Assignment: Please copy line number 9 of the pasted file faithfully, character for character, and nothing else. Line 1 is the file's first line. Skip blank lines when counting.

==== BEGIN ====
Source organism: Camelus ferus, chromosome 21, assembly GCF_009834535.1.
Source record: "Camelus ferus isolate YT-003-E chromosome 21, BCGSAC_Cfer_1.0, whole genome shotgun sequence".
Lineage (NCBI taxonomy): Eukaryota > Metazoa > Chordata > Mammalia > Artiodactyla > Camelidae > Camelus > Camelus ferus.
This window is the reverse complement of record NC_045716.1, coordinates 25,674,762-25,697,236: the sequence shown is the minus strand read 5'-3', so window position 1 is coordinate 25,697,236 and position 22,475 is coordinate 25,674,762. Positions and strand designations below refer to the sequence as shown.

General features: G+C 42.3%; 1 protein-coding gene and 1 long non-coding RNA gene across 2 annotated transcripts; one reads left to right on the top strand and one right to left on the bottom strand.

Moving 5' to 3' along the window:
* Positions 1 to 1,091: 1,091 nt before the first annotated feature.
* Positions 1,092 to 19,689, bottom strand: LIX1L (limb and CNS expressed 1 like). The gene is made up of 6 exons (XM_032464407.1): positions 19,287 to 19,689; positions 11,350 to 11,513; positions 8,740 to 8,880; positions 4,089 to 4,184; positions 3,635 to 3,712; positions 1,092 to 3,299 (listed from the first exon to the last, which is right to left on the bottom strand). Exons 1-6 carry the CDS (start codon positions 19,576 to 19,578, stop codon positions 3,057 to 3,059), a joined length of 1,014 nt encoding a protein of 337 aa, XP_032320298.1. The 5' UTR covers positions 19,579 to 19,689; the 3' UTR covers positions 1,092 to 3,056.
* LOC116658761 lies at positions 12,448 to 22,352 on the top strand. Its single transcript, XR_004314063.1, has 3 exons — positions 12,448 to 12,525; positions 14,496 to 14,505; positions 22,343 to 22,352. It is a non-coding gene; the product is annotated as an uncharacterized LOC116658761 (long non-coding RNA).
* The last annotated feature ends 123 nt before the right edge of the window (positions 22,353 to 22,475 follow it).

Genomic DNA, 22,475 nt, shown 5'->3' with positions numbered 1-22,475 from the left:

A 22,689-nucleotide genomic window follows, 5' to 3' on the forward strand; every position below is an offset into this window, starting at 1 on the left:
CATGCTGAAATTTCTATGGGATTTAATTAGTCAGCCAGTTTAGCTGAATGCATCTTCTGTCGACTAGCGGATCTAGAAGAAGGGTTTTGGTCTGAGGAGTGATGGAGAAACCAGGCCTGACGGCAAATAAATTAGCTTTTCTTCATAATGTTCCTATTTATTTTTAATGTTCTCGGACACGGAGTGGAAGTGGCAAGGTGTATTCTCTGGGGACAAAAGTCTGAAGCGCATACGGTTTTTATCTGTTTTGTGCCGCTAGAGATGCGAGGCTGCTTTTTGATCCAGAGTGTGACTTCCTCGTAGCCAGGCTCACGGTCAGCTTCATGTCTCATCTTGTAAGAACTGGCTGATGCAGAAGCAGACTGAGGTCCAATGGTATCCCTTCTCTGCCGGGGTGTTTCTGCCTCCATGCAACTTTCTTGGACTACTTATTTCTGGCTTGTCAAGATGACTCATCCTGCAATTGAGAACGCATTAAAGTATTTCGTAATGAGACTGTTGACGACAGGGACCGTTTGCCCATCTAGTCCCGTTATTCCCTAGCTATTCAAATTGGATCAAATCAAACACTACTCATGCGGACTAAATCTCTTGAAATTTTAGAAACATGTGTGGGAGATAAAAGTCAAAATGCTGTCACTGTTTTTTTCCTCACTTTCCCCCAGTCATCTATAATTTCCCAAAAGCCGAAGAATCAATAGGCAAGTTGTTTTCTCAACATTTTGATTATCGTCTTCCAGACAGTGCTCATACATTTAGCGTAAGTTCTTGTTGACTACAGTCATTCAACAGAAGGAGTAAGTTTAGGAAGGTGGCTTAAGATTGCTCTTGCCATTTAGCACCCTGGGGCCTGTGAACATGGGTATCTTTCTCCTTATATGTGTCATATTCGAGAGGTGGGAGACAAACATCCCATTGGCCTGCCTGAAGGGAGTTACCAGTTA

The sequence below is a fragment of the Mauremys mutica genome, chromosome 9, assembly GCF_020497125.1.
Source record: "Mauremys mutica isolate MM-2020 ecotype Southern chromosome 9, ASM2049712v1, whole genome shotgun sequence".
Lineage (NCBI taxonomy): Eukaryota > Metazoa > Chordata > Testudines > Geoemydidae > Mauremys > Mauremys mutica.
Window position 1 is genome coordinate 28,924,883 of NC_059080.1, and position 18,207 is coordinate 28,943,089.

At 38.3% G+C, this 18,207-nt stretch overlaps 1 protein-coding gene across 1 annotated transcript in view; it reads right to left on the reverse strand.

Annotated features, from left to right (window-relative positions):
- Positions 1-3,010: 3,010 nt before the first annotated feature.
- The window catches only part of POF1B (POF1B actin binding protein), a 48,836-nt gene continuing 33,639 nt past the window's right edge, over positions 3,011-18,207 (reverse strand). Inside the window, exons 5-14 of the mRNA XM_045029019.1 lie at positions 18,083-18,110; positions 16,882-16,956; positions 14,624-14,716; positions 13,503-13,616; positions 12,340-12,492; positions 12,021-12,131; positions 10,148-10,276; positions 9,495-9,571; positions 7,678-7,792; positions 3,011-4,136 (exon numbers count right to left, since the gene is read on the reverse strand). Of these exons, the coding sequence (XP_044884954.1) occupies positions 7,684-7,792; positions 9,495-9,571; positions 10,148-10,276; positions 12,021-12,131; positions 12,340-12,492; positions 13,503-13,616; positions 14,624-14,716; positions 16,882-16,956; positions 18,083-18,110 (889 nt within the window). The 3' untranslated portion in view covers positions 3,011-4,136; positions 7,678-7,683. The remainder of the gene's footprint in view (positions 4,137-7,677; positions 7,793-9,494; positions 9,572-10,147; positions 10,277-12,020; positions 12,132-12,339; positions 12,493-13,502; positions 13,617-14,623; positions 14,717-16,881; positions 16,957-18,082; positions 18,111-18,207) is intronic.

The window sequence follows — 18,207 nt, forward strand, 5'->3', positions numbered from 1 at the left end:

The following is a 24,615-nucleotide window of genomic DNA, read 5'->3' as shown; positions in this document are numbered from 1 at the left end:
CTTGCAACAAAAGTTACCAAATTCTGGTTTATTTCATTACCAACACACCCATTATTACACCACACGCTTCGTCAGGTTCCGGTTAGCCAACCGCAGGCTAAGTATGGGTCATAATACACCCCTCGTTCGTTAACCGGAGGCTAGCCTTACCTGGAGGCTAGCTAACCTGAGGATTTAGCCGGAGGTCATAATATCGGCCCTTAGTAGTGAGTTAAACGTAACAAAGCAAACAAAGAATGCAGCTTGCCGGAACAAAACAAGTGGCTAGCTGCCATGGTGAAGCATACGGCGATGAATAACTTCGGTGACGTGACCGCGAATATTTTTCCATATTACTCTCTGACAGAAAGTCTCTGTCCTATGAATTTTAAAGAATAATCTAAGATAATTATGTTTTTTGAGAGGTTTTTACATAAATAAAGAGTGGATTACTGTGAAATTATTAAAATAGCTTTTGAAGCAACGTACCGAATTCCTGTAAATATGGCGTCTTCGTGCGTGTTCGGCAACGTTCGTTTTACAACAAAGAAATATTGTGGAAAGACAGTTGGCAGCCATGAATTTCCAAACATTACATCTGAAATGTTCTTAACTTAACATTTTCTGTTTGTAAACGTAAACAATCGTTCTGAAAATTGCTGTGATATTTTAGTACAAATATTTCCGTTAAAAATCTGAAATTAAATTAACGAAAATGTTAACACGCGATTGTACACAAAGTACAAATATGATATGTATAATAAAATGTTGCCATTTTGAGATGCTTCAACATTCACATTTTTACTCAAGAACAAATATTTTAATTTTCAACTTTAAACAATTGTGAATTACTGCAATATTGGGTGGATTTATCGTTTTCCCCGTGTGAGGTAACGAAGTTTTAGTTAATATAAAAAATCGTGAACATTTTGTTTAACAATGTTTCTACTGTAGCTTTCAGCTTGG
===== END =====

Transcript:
* LOC116658761 lies at positions 12,448 to 22,352 on the top strand. Its single transcript, XR_004314063.1, has 3 exons — positions 12,448 to 12,525; positions 14,496 to 14,505; positions 22,343 to 22,352. It is a non-coding gene; the product is annotated as an uncharacterized LOC116658761 (long non-coding RNA).